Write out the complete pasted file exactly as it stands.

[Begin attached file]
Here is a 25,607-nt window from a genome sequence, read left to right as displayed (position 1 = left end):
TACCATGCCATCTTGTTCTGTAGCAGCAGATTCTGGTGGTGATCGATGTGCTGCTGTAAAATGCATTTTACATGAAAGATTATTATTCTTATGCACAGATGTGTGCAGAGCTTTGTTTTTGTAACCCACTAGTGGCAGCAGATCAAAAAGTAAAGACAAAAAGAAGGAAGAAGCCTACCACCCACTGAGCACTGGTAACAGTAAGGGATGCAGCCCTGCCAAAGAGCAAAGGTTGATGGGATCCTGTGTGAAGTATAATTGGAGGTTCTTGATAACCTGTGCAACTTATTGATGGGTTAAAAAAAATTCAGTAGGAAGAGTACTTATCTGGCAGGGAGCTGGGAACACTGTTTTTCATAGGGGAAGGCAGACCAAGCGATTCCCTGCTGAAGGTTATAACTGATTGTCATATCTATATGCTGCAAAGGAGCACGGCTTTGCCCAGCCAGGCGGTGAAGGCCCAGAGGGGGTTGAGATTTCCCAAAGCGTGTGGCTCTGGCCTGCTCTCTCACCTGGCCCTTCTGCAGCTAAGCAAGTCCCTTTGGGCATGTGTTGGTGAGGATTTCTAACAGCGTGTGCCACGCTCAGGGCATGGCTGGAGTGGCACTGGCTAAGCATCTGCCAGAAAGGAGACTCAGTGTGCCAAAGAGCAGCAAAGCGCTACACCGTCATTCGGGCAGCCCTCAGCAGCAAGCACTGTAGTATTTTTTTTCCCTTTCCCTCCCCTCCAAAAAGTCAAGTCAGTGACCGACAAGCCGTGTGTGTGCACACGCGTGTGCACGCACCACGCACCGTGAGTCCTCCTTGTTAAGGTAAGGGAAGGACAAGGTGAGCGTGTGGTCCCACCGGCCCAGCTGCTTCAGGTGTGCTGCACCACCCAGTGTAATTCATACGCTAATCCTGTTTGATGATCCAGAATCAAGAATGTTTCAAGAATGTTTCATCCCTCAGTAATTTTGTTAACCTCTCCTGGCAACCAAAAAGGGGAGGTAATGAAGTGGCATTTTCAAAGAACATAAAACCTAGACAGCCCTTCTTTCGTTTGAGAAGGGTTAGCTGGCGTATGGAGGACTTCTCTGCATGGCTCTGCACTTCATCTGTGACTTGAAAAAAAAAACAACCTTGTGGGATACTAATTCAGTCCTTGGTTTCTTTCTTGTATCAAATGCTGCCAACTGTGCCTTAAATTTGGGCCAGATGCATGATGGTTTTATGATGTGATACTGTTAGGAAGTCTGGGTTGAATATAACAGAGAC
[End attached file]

Here is a 25,607-nt window from a genome sequence, read left to right as displayed (position 1 = left end):
TACCATGCCATCTTGTTCTGTAGCAGCAGATTCTGGTGGTGATCGATGTGCTGCTGTAAAATGCATTTTACATGAAAGATTATTATTCTTATGCACAGATGTGTGCAGAGCTTTGTTTTTGTAACCCACTAGTGGCAGCAGATCAAAAAGTAAAGACAAAAAGAAGGAAGAAGCCTACCACCCACTGAGCACTGGTAACAGTAAGGGATGCAGCCCTGCCAAAGAGCAAAGGTTGATGGGATCCTGTGTGAAGTATAATTGGAGGTTCTTGATAACCTGTGCAACTTATTGATGGGTTAAAAAAAATTCAGTAGGAAGAGTACTTATCTGGCAGGGAGCTGGGAACACTGTTTTTCATAGGGGAAGGCAGACCAAGCGATTCCCTGCTGAAGGTTATAACTGATTGTCATATCTATATGCTGCAAAGGAGCACGGCTTTGCCCAGCCAGGCGGTGAAGGCCCAGAGGGGGTTGAGATTTCCCAAAGCGTGTGGCTCTGGCCTGCTCTCTCACCTGGCCCTTCTGCAGCTAAGCAAGTCCCTTTGGGCATGTGTTGGTGAGGATTTCTAACAGCGTGTGCCACGCTCAGGGCATGGCTGGAGTGGCACTGGCTAAGCATCTGCCAGAAAGGAGACTCAGTGTGCCAAAGAGCAGCAAAGCGCTACACCGTCATTCGGGCAGCCCTCAGCAGCAAGCACTGTAGTATTTTTTTTCCCTTTCCCTCCCCTCCAAAAAGTCAAGTCAGTGACCGACAAGCCGTGTGTGTGCACACGCGTGTGCACGCACCACGCACCGTGAGTCCTCCTTGTTAAGGTAAGGGAAGGACAAGGTGAGCGTGTGGTCCCACCGGCCCAGCTGCTTCAGGTGTGCTGCACCACCCAGTGTAATTCATACGCTAATCCTGTTTGATGATCCAGAATCAAGAATGTTTCAAGAATGTTTCATCCCTCAGTAATTTTGTTAACCTCTCCTGGCAACCAAAAAGGGGAGGTAATGAAGTGGCATTTTCAAAGAACATAAAACCTAGACAGCCCTTCTTTCGTTTGAGAAGGGTTAGCTGGCGTATGGAGGACTTCTCTGCATGGCTCTGCACTTCATCTGTGACTTGAAAAAAAAAACAACCTTGTGGGATACTAATTCAGTCCTTGGTTTCTTTCTTGTATCAAATGCTGCCAACTGTGCCTTAAATTTGGGCCAGATGCATGATGGTTTTATGATGTGATACTGTTAGGAAGTCTGGGTTGAATATAACAGAGAC